Where is Archie Bunker when you need him?
The reactionary, bigoted curmudgeon of the hit sitcom “All in the Family” was one of the key cultural touchstones of the 1970s. A buffoon, to be sure, Archie was also a readily identifiable American type, the self-pitying white man ill at ease with recent changes in the social order. But because Archie was also portrayed with depth and sympathy, the laughs at his expense helped the audience come to grips with the turmoil they felt wrestling with their own biases and those of family members.
Perhaps an updated version of that character could illuminate the trend of bashing American Muslims, most recently on view in the activism of the Florida Family Association. This evangelical Christian group is riled that a new television show, “All-American Muslim,” portrays its subjects a little too benignly. Where are jihadists? the association demands to know. Why hasn’t the program featured terrorists, bomb-throwers or violence against women?
“All-American Muslim,” which airs on TLC, chronicles the lives of five families in Arab-American communities in Dearborn, Mich., a Detroit suburb with a generations-long history as a home to Arabs, both Muslim and Christian. It’s a reality show — and not a particularly entertaining one in the Snooki/Kardashian/toddlers-in-tiaras kind of way. The pace is slow and very, very explanatory. Zzzzzzz.
Perhaps that is because “All-American Muslim” is portraying reality, and TLC (formerly known as The Learning Channel) recognizes some value in Americans, well, learning something on TV. What viewers might gather from the show is that the vast majority of Muslims in America lead lives that are as mundane and ordinary as their own. Lives filled with work, faith and home. The episodes aired so far have been unapologetic about highlighting that fact.
The Florida Family Association calls this “propaganda.” It complains that the show “profiles only Muslims that appear to be ordinary folks.”
How deplorable. Imagine, a reality show highlighting a broad reality.
There is a Muslim sheriff’s deputy, a head football coach at the local high school, a single mom and an adult daughter living with her somewhat overprotective mother.
Some of the characters are traditional, very focused on their faith, such as the couple who are new parents. Others are less so, like the ultra-hip mom who wants to open a nightclub. Some of the women wear the hijab and many do not. And they — gasp! — speak Midwestern English.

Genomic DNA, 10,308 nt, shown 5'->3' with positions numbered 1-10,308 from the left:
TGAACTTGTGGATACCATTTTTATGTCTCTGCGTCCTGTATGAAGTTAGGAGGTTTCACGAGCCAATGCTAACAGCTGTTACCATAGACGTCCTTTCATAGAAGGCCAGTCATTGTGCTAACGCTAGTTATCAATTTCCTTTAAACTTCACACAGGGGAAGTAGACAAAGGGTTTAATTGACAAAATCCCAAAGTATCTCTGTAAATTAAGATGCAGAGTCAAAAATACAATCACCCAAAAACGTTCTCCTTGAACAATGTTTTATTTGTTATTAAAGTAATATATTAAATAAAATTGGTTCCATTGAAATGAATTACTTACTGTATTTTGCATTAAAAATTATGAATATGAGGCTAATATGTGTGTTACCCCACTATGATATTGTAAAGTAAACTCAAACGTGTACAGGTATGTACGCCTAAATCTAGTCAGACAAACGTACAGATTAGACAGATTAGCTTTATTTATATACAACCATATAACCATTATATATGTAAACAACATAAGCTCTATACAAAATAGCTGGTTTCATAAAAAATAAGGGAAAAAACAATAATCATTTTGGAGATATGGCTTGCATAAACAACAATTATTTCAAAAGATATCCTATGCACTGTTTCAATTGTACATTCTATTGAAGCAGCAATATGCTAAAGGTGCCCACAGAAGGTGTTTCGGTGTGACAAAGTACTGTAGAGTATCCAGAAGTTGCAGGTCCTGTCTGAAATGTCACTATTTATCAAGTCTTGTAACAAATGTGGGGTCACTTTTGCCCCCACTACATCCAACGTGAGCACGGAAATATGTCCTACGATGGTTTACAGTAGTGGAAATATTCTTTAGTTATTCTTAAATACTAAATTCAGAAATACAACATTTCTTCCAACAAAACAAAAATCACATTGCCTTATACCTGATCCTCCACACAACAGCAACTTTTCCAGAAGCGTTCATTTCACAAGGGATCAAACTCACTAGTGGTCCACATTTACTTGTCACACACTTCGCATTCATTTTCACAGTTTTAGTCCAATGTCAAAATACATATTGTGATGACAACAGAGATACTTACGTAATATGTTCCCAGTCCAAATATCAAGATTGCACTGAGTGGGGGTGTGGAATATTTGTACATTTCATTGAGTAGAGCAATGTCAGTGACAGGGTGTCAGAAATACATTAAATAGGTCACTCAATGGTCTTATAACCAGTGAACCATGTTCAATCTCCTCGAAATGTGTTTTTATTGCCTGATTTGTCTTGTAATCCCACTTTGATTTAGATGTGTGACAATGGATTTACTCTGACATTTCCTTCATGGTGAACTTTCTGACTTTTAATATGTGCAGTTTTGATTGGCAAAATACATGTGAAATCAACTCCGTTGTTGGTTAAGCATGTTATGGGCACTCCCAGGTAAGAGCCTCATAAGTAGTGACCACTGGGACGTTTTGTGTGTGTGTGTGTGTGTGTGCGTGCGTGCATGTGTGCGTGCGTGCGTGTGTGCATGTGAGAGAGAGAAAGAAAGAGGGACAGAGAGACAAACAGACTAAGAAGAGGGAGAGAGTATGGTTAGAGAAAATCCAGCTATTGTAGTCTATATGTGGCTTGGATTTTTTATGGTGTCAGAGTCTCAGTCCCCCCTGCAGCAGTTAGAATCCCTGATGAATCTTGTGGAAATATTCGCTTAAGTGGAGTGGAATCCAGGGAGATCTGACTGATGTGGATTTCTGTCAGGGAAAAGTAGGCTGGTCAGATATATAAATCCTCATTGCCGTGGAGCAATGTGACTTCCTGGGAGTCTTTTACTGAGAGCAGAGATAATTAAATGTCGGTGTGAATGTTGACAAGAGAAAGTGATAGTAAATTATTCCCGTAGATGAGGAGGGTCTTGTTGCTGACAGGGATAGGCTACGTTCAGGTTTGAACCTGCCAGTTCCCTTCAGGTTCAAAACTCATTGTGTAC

In an effort to protect innocent Americans from this shocking truth, the Florida Family Association has pressured advertisers, most notably the hardware company Lowe’s, to withdraw their advertising.
We’ve seen this kind of thing before. Right-wing Christian groups love to target TV shows and movies that portray gays and lesbians in a positive light. Right now, the Florida Family Association is also fretting that a new “Spider-Man” character is going to turn out to be gay. They’re campaigning against Marvel and Disney to keep him in the closet.
The more this activism succeeds, the more it fails. Ask Lowe’s how happy it is to be in the middle of this. The company has pulled a thread from its Facebook page on it decision to pull advertising from “All-American Muslim.” The company became alarmed at the rising hatred posted in comments.
That’s all the more evidence that shows like “All-American Muslim” are needed. Recall what “The Cosby Show” did for Americans’ perception of race — yes, blacks can be affluent and upper-middle class and funny. Then there was “Ellen” for gay Americans, which laid the groundwork for the portrayal of gay parenting in ABC’s “Modern Family.” The show doesn’t shy from the often effeminate characteristics of its popular co-stars. Most viewers get the humor, and are willing to live and let live.
In a sense, such programs don’t change opinions on a given social issue so much as reflect the ways in which American opinions have already changed. In the 1970s, the time was ripe for a character like Archie Bunker. America was ready to acknowledge and laugh at the ignorance that lived on in his resentful heart. Such a character wouldn’t have been possible a generation earlier, when the struggle for civil rights was still very much a matter of life and death.
These days, anti-Muslim activism in America is a fringe phenomenon, the province of opportunists on the right. Yet the fears it appeals cannot be denied. A healthy dose of perspective is needed, and, strange as it is to say, a sitcom or a reality show might just be the ticket.